Why the American Middle Class Is Dying

Why the American Middle Class Is Dying

A skills gap is combining with more international competition for services to shrink the middle class and stall wage growth.


The skills gap is widening, the middle class is shrinking, and wages are stagnant. America has underinvested in areas of competitiveness over the past several decades while overinvesting in short-term fixes that mask the underlying issues. Ostensibly a response to labor-market shocks brought on by recessions, the low interest rates of the early 2000’s and the current QE program are, on a deeper level, attempts to compensate for titanic shifts in the labor market.

The US long ago lost much of its low-end manufacturing overseas. Manufacturing peaked at 22 percent of payrolls in 1977 and is slightly under 9 percent today. A recent uptick would seem to be a positive, and well reported, piece of news for the US economy. But the new manufacturing is not labor intensive, and creates few jobs relative to what left. Many of the returning or newly created manufacturing jobs require the ability to operate and program complex machinery. The dismal US education system underprepares students for these realities. Americans have skills, but the skills and talents do not seem to match what employers are looking for.


Far more troubling, however, is the loss of employment in occupations once considered safe from offshoring and technological advances. It is not just manufacturing that can be outsourced and mechanized anymore. The ceaseless march of technology and increasing speed of internet connectivity are creating an entirely new competitive landscape—this time for service jobs. The new global class of cheap-but-educated labor is alien to anything the US worker has ever experienced. Today, a routine or repetitive knowledge job can be moved to the developing world or replaced altogether with computing power.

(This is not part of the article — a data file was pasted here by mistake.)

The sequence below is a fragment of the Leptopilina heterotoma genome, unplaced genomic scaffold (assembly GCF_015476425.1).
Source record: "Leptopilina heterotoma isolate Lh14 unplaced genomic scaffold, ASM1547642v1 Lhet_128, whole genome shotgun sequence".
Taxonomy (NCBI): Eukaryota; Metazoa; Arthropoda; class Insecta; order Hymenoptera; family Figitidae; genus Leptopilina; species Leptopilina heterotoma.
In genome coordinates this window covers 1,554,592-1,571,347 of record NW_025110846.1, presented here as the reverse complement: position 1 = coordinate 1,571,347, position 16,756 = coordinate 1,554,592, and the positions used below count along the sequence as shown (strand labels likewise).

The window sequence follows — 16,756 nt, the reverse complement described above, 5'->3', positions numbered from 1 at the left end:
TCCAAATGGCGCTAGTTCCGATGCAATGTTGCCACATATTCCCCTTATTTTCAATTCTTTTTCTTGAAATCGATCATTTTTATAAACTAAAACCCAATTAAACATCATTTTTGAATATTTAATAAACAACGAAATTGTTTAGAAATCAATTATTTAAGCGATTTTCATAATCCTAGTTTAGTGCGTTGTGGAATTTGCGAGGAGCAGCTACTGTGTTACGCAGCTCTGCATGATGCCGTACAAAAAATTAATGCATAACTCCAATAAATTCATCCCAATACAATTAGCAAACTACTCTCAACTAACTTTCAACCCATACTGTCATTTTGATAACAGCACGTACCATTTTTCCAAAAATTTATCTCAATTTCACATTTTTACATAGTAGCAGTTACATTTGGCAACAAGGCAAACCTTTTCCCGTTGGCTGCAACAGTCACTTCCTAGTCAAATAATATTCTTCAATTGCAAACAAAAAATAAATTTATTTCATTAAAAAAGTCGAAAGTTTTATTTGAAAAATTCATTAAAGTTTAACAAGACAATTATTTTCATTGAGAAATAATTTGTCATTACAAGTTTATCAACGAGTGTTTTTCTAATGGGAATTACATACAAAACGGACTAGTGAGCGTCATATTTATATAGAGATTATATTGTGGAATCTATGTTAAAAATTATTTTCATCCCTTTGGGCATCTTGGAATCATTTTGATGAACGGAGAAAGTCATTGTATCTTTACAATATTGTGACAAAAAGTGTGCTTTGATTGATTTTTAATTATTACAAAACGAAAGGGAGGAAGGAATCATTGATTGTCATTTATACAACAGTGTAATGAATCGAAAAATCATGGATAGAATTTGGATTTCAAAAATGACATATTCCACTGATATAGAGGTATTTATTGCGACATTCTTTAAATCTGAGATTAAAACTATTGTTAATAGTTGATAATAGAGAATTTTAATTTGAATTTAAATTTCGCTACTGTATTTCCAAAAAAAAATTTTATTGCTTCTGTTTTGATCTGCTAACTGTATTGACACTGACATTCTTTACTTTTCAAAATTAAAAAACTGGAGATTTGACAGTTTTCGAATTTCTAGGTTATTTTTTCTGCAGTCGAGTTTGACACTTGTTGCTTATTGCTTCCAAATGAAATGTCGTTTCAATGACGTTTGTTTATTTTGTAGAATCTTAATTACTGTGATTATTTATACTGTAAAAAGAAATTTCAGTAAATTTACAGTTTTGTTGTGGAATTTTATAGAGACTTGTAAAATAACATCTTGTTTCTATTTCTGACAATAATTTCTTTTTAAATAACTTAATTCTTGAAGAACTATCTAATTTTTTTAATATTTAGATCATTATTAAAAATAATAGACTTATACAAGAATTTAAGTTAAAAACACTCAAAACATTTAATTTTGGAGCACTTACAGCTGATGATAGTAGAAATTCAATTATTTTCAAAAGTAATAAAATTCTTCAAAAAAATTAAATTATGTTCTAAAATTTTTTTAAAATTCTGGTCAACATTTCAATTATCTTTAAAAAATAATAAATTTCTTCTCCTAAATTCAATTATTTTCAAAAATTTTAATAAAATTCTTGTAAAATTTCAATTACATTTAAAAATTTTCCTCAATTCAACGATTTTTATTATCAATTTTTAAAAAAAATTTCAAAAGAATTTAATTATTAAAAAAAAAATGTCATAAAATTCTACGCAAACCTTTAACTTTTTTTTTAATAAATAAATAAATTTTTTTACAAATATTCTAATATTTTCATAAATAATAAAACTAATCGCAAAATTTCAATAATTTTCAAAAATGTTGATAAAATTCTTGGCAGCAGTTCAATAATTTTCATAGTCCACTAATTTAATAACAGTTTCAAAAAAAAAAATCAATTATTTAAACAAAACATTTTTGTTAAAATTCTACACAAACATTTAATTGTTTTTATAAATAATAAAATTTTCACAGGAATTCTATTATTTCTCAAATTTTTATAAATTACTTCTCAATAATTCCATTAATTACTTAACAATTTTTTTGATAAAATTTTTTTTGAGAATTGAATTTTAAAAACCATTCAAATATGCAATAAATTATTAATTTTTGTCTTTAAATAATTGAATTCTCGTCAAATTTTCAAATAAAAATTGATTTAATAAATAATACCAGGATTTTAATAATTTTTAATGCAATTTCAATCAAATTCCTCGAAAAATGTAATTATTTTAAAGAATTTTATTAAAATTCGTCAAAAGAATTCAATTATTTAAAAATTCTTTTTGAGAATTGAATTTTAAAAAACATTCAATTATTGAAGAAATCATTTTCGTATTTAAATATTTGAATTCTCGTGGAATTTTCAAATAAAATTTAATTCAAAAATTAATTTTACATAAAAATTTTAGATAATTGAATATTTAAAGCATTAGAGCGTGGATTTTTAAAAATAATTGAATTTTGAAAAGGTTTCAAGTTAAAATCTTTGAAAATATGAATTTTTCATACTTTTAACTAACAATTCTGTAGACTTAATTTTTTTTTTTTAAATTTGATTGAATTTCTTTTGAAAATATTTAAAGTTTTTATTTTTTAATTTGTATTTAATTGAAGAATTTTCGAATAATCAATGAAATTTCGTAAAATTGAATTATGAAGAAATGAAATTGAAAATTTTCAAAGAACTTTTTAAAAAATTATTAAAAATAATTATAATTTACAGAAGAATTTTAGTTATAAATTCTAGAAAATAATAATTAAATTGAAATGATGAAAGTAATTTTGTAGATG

The result is that well-paying service jobs are leaving the US—or are simply never being created here. Instead, new customer-service centers are built in India, and robots are the first to be hired. Any job a robot can do or that a computer program can automate is under siege.

Alan Blinder estimates 22 to 29 percent of US jobs are potentially offshorable. Not all will move, but all are contestable. A contestable job will not necessarily be outsourced, but now exposed to international competition. This limits wage pressures businesses feel. If a job is contestable on an international scale, a worker is competing with cheap talent around the world—not just in the next cubicle. This limits a workers ability to negotiate wages: negotiate too much, and the robot or foreign call center begins to look a lot better to management. As breakthroughs in IT cause the number of globally contestable jobs to increase, the global flattening of wages across tradable services industries is likely to continue.